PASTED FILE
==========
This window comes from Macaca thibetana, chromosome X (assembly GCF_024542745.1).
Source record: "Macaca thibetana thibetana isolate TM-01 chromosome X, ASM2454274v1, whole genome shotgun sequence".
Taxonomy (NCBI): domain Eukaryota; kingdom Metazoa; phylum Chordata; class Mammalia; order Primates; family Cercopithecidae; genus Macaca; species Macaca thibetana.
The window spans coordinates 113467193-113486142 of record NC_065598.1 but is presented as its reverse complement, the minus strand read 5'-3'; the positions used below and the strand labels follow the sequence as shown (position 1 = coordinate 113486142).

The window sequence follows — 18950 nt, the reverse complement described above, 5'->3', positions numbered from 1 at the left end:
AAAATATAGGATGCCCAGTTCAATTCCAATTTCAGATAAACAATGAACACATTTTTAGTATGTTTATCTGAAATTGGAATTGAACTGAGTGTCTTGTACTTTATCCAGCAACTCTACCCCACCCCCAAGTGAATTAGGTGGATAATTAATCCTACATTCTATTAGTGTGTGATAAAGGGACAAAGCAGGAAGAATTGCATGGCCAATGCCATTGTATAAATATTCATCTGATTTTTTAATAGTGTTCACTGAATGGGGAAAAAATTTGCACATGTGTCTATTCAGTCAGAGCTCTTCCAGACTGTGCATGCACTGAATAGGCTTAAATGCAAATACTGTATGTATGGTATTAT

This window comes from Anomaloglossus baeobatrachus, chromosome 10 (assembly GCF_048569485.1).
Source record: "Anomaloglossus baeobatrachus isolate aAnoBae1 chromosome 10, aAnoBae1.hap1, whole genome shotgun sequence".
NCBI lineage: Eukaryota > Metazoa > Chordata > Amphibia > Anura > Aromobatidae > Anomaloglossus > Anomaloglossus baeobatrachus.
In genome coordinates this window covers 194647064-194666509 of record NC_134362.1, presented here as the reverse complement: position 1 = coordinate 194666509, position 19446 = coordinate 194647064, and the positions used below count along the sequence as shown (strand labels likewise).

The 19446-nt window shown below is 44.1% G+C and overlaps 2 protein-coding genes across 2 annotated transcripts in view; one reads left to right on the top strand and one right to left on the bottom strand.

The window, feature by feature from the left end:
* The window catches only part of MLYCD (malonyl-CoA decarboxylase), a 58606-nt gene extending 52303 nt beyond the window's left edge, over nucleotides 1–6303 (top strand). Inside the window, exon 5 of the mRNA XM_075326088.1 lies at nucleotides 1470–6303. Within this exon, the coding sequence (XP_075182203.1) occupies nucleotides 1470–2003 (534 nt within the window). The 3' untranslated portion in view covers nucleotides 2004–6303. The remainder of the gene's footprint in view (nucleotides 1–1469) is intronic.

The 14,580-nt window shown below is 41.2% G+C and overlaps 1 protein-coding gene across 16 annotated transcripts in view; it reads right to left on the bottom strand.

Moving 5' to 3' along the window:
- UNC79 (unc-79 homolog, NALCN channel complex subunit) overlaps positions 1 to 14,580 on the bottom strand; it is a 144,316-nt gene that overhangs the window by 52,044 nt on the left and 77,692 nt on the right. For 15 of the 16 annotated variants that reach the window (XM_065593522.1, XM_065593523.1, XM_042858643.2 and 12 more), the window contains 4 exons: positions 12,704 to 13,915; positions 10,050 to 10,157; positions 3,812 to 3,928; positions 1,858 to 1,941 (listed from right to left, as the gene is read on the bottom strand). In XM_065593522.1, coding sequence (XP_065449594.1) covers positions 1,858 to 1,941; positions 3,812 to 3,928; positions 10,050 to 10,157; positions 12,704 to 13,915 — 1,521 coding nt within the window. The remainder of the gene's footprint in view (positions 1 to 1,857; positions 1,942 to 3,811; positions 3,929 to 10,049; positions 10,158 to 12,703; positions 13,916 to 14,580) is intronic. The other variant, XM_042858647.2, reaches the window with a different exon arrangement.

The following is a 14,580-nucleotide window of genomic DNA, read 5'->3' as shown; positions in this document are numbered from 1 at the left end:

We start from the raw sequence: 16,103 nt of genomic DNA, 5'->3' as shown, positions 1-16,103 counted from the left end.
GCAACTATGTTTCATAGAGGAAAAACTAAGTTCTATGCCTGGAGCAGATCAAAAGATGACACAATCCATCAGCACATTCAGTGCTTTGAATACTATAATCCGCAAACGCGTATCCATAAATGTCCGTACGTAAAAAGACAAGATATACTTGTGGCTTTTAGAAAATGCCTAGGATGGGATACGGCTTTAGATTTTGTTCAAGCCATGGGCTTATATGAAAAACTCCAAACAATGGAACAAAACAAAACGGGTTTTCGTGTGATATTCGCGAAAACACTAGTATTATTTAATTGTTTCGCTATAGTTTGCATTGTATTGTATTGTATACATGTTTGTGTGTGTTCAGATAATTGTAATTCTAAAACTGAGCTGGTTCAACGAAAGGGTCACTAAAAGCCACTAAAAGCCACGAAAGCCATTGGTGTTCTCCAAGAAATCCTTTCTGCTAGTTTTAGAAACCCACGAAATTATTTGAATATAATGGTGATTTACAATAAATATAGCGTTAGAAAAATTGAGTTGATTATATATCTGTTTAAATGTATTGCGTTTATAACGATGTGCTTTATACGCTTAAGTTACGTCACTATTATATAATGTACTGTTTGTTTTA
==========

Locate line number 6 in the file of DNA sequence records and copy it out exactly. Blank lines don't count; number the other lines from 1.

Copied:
AAAATATAGGATGCCCAGTTCAATTCCAATTTCAGATAAACAATGAACACATTTTTAGTATGTTTATCTGAAATTGGAATTGAACTGAGTGTCTTGTACTTTATCCAGCAACTCTACCCCACCCCCAAGTGAATTAGGTGGATAATTAATCCTACATTCTATTAGTGTGTGATAAAGGGACAAAGCAGGAAGAATTGCATGGCCAATGCCATTGTATAAATATTCATCTGATTTTTTAATAGTGTTCACTGAATGGGGAAAAAATTTGCACATGTGTCTATTCAGTCAGAGCTCTTCCAGACTGTGCATGCACTGAATAGGCTTAAATGCAAATACTGTATGTATGGTATTAT